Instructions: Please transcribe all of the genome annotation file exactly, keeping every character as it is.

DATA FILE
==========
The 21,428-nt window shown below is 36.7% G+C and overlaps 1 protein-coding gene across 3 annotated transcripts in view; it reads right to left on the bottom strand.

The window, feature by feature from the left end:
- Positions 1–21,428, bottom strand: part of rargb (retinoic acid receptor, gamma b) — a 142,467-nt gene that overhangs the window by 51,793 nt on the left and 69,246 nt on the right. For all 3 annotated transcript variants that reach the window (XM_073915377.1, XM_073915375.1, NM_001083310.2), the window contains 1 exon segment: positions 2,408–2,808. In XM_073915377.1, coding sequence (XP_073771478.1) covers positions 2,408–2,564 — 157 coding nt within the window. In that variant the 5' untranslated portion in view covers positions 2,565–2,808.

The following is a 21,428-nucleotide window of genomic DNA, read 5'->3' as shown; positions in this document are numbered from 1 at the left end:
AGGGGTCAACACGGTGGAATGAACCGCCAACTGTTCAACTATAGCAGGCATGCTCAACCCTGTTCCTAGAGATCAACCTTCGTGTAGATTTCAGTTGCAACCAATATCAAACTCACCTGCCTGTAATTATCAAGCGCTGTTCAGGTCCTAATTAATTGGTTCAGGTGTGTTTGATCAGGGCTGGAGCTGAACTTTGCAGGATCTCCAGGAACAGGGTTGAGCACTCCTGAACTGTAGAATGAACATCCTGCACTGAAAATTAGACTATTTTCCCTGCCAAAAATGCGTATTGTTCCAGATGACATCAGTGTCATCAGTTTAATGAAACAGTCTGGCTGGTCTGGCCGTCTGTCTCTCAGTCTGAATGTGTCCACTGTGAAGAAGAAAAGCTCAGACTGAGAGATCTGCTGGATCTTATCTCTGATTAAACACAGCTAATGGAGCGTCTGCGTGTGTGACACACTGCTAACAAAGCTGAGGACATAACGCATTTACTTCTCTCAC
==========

The 21,428-nt window shown below is 36.7% G+C and overlaps 1 protein-coding gene across 3 annotated transcripts in view; it reads right to left on the bottom strand.

The window, feature by feature from the left end:
- Positions 1–21,428, bottom strand: part of rargb (retinoic acid receptor, gamma b) — a 142,467-nt gene that overhangs the window by 51,793 nt on the left and 69,246 nt on the right. For all 3 annotated transcript variants that reach the window (XM_073915377.1, XM_073915375.1, NM_001083310.2), the window contains 1 exon segment: positions 2,408–2,808. In XM_073915377.1, coding sequence (XP_073771478.1) covers positions 2,408–2,564 — 157 coding nt within the window. In that variant the 5' untranslated portion in view covers positions 2,565–2,808.

The following is a 21,428-nucleotide window of genomic DNA, read 5'->3' as shown; positions in this document are numbered from 1 at the left end:
AGGGGTCAACACGGTGGAATGAACCGCCAACTGTTCAACTATAGCAGGCATGCTCAACCCTGTTCCTAGAGATCAACCTTCGTGTAGATTTCAGTTGCAACCAATATCAAACTCACCTGCCTGTAATTATCAAGCGCTGTTCAGGTCCTAATTAATTGGTTCAGGTGTGTTTGATCAGGGCTGGAGCTGAACTTTGCAGGATCTCCAGGAACAGGGTTGAGCACTCCTGAACTGTAGAATGAACATCCTGCACTGAAAATTAGACTATTTTCCCTGCCAAAAATGCGTATTGTTCCAGATGACATCAGTGTCATCAGTTTAATGAAACAGTCTGGCTGGTCTGGCCGTCTGTCTCTCAGTCTGAATGTGTCCACTGTGAAGAAGAAAAGCTCAGACTGAGAGATCTGCTGGATCTTATCTCTGATTAAACACAGCTAATGGAGCGTCTGCGTGTGTGACACACTGCTAACAAAGCTGAGGACATAACGCATTTACTTCTCTCAC